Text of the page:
Wednesday 18 April 2018, 4.00PM5.30pm
Speaker(s): Professor Alberto Voltolini, Turin University
Real authors and fictional agents (fictional narrators, fictional authors)
A suitable account of fiction must involve a conceptual distinction between (at least) the following three figures, or roles: real authors, fictional narrators, fictional authors. Real authors may (rarely) coincide either with fictional narrators or with fictional authors. Fictional narrators, however, never coincide with fictional authors, for either one or the other is the fictional agent, the contextual factor that contributes to provide a (truthconditional) content to the fictional tale that is told.
Yet the reasons why we need all such figures just partly overlap with those Currie (1990) provides. We do need a fictional author for semantic reasons, that is, in order to account for the fictional truthconditions and truthvalues of fiction-involving sentences in their fictive, or fictional, use. Yet we do not need such an author for epistemic reasons, having to do with reliability in narration. As a result, the semantic reasons for why we need a fictional author do not coincide with those Currie (1990) advocates, which actually appeal to an ascription of omniscience (of a certain sort) to the fictional author.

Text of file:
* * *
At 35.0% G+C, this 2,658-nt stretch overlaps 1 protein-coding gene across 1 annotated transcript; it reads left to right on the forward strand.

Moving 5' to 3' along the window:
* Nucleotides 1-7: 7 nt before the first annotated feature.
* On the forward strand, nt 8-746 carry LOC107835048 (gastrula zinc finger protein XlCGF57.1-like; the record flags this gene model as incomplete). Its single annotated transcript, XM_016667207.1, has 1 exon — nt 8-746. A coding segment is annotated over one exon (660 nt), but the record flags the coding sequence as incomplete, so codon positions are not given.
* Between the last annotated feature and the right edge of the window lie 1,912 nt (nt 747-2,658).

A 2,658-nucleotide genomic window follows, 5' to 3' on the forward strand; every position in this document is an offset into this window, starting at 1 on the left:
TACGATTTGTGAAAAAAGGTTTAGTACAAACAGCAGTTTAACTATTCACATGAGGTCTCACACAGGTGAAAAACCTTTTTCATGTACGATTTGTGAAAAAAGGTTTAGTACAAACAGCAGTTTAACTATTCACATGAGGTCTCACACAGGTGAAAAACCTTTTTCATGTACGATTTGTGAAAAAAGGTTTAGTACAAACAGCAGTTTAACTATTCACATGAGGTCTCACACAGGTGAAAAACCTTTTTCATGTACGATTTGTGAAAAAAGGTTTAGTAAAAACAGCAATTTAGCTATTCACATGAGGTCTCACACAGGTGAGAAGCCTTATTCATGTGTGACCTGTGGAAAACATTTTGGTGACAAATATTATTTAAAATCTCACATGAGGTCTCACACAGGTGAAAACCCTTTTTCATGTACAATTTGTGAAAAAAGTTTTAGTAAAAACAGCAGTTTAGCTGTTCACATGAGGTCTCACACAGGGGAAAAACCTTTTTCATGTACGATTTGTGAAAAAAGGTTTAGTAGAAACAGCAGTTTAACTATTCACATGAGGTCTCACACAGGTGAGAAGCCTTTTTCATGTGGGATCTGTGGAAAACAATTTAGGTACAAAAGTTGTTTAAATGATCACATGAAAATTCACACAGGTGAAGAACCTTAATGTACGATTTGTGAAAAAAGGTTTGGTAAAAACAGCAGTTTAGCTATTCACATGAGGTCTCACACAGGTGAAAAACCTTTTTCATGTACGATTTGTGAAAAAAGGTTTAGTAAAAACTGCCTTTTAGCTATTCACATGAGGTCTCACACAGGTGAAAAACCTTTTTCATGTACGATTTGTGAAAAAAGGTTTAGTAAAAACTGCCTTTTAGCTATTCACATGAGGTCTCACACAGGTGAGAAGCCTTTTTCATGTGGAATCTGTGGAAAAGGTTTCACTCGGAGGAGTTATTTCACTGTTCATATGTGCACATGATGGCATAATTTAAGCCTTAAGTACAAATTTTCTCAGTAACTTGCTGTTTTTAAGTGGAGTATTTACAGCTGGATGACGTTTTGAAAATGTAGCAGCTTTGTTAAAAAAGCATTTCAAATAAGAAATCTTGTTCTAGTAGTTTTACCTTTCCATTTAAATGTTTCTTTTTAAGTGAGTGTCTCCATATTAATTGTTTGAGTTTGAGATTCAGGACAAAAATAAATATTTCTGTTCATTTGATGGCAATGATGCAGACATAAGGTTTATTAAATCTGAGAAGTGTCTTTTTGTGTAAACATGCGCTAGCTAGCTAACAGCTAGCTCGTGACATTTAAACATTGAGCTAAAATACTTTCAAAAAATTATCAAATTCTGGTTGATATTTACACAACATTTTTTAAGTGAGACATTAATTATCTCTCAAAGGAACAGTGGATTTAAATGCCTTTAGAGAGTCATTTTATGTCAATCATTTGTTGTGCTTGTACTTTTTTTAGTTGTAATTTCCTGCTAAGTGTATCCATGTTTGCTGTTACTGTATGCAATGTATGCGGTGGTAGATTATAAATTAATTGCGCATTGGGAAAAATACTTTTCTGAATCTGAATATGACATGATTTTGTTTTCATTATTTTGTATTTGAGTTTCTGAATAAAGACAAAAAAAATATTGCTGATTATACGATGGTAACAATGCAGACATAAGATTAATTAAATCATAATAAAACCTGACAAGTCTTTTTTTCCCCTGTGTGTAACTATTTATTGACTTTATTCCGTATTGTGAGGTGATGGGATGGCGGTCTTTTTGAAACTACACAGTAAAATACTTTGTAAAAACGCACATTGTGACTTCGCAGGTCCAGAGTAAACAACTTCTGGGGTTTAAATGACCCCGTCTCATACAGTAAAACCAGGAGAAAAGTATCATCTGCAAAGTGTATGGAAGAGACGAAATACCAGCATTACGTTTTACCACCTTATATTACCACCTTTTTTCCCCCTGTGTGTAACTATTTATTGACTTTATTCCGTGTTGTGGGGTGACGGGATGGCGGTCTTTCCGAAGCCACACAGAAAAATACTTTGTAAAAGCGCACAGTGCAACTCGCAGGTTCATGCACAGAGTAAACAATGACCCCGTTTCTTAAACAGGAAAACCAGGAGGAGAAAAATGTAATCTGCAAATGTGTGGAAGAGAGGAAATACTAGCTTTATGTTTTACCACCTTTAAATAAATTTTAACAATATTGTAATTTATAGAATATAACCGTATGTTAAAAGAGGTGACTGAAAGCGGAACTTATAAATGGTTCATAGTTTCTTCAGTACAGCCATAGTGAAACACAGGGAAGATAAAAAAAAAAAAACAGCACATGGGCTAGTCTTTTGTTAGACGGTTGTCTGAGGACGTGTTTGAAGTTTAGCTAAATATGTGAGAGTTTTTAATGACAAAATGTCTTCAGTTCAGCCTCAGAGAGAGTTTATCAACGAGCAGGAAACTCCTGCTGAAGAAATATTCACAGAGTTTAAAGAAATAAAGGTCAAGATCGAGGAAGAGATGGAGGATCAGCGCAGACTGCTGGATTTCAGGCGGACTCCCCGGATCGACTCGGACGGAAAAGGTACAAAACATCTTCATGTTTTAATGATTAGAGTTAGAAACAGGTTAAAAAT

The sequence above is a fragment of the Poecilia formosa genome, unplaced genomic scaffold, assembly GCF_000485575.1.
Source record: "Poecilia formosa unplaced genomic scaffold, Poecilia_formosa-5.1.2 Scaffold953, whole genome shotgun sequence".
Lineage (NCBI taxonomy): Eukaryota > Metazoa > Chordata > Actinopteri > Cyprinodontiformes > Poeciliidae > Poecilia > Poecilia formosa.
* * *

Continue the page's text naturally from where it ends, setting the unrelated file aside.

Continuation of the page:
Further information about Professor Voltolini can be found at:
Location: Department of Philosophy, Sally Baldwin Building, Block A, Room SB/A009
Admission: Departmental colloquium members and postgraduate students